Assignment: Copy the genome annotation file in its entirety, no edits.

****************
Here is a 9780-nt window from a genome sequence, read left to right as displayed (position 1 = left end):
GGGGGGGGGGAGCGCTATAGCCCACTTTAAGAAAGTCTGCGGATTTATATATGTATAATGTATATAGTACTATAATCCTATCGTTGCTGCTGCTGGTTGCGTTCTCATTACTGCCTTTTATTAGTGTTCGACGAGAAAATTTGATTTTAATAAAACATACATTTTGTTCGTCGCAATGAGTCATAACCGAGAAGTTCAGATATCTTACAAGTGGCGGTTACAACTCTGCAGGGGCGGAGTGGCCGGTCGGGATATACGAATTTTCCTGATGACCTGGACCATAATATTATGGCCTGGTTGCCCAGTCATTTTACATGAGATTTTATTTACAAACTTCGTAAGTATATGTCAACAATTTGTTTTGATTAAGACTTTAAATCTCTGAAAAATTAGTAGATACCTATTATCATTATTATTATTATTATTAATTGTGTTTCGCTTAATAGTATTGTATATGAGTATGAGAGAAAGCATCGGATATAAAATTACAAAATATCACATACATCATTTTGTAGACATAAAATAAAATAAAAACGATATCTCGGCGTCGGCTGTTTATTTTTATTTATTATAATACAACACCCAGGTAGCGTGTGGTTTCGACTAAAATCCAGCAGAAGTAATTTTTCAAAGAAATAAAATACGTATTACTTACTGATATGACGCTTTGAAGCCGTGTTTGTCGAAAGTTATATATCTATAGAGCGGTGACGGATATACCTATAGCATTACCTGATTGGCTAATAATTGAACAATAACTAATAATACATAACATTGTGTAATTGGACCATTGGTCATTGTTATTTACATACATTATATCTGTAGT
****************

Here is a 9780-nt window from a genome sequence, read left to right as displayed (position 1 = left end):
GGGGGGGGGGAGCGCTATAGCCCACTTTAAGAAAGTCTGCGGATTTATATATGTATAATGTATATAGTACTATAATCCTATCGTTGCTGCTGCTGGTTGCGTTCTCATTACTGCCTTTTATTAGTGTTCGACGAGAAAATTTGATTTTAATAAAACATACATTTTGTTCGTCGCAATGAGTCATAACCGAGAAGTTCAGATATCTTACAAGTGGCGGTTACAACTCTGCAGGGGCGGAGTGGCCGGTCGGGATATACGAATTTTCCTGATGACCTGGACCATAATATTATGGCCTGGTTGCCCAGTCATTTTACATGAGATTTTATTTACAAACTTCGTAAGTATATGTCAACAATTTGTTTTGATTAAGACTTTAAATCTCTGAAAAATTAGTAGATACCTATTATCATTATTATTATTATTATTAATTGTGTTTCGCTTAATAGTATTGTATATGAGTATGAGAGAAAGCATCGGATATAAAATTACAAAATATCACATACATCATTTTGTAGACATAAAATAAAATAAAAACGATATCTCGGCGTCGGCTGTTTATTTTTATTTATTATAATACAACACCCAGGTAGCGTGTGGTTTCGACTAAAATCCAGCAGAAGTAATTTTTCAAAGAAATAAAATACGTATTACTTACTGATATGACGCTTTGAAGCCGTGTTTGTCGAAAGTTATATATCTATAGAGCGGTGACGGATATACCTATAGCATTACCTGATTGGCTAATAATTGAACAATAACTAATAATACATAACATTGTGTAATTGGACCATTGGTCATTGTTATTTACATACATTATATCTGTAGT